And when you’re broadcasting globally across multiple time zones, as Beats 1 is, just how important is it to be truly live? When traditional radio dayparts – breakfast, drive, overnights and so on – no longer apply, it’s impossible to create time-specific features like ‘sunset moments’ or wake-up songs that weave themselves into the life of the listener.

So Spotify doesn’t try, at least not in its hosted output, leaving its ‘Now’ feature to supply the time- and context-specific stuff that traditional radio does so well. For now it appears content to add the human element only at the discovery end of spectrum – as Beats 1 does, being an almost 100% unfamiliar listen by traditional radio standards. Whether we eventually hear presenters announcing Spotify’s ‘Global Top 50’ – or a more musically familiar Beats 2 from Apple perhaps – remains to be seen.

But what about the response from traditional radio? We’re already seeing the first stirrings of interactivity from some broadcast quarters. The BBC has announced its ambitions to enter the streaming space by offering a Pandora-style evolution to its Playlister product, and ‘skippability’ – to judge by the number of times it comes up in conversation with my own broadcast clients at least – is increasingly on the agenda.

Recast+fmLabs.fm, a Cape Town-based radio technology incubator I have an advisory role with, is already working with broadcasters and streaming services to bring skippability to the linear listening experience using its Recast technology. And if the rumours of hastily negotiated label licensing terms are true, Global plans to launch something similar – an app offering a live radio experience with skips – this very week.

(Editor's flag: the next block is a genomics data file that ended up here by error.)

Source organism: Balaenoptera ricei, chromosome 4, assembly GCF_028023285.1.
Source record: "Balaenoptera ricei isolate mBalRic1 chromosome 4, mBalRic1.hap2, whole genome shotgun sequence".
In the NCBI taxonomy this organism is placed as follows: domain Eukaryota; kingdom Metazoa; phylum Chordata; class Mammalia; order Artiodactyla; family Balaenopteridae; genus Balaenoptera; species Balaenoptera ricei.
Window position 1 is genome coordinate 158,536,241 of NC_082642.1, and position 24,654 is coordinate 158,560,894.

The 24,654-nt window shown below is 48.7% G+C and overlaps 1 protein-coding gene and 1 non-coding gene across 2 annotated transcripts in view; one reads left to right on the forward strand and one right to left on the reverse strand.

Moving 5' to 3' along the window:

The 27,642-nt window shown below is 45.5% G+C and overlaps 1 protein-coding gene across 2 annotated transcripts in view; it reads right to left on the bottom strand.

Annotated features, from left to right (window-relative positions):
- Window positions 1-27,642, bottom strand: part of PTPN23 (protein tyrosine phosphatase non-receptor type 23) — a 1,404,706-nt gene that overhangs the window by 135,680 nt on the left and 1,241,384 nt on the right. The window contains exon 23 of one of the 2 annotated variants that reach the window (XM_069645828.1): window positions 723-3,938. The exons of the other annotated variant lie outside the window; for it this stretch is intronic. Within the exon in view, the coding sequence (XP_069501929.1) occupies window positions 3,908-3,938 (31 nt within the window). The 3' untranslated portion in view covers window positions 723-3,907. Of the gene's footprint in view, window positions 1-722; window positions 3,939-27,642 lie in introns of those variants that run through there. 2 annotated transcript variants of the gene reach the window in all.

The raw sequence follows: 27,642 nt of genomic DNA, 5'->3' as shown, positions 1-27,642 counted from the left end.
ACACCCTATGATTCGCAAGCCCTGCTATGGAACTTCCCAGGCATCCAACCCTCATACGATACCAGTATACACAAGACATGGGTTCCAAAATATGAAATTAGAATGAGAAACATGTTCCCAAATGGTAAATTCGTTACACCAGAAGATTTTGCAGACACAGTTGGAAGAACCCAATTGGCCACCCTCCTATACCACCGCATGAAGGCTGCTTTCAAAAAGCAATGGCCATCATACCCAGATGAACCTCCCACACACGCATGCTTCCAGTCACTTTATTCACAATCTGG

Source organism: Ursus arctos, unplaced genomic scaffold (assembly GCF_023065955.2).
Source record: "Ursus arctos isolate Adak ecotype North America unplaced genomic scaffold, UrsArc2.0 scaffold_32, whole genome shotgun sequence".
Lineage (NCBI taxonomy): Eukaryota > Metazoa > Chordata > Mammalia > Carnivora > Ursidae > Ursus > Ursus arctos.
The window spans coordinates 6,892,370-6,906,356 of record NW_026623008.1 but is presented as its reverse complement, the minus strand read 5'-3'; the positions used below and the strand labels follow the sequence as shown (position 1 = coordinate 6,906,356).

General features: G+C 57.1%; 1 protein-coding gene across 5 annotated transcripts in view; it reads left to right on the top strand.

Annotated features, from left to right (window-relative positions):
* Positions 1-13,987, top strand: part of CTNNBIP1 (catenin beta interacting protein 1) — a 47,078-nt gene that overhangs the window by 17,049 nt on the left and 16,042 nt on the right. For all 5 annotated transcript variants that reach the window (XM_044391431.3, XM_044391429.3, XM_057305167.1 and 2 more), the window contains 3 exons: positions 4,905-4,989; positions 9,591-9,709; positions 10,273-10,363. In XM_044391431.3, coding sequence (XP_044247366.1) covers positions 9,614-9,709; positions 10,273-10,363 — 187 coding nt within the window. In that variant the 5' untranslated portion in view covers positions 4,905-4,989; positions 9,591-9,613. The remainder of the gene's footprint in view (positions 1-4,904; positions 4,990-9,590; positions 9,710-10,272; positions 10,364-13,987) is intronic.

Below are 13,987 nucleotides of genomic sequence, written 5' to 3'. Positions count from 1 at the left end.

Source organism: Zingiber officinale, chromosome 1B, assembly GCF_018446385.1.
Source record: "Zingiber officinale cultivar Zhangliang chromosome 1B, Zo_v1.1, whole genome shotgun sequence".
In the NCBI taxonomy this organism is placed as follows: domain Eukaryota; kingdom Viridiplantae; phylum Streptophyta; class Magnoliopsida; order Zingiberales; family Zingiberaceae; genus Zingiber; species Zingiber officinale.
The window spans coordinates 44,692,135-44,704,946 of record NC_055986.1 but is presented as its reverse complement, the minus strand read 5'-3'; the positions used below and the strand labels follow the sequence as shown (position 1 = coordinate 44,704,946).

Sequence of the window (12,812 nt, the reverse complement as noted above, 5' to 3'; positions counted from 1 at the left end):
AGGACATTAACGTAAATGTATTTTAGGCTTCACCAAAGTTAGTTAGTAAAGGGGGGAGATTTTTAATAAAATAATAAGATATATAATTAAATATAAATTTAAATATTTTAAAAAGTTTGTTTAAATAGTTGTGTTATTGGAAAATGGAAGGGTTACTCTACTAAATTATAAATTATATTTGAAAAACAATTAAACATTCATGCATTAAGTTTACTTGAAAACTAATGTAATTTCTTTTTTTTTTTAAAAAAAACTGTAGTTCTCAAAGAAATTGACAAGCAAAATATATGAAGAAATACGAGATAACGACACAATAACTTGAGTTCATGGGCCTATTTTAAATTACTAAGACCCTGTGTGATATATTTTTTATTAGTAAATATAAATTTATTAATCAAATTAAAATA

Update: Global have now launched a new app for Capital Xtra which, as rumoured, features skippable linear radio. It’s pretty nifty – here’s a video:

It might be a while before we hear Radio X’s Chris Moyles announcing: “This is the new Mumfords tune; we love it, but if you’re not a fan just skip it and we’ll see you back here in a few minutes”; but that appears to be the direction of travel, and there are smart people working hard on making it a reality. The likelihood is, given that there’s no presenter ego to get past, that we’ll see this kind of functionality on non-hosted, era-based digital channels like Absolute’s ‘decades’ stations first.

But why would linear radio want listeners to skip songs? Surely, having invested all that time and effort curating such delightful sweeps of music, letting people hit ‘skip’ demonstrates a lack of confidence in their own programming? Well, perhaps, but currently the broadcast radio listener has two options when they hear a song they don’t like – put up with it or tune out. A skip functionality holds the listener for longer, allowing stations to serve up more of their own content, branding and – of course – advertising.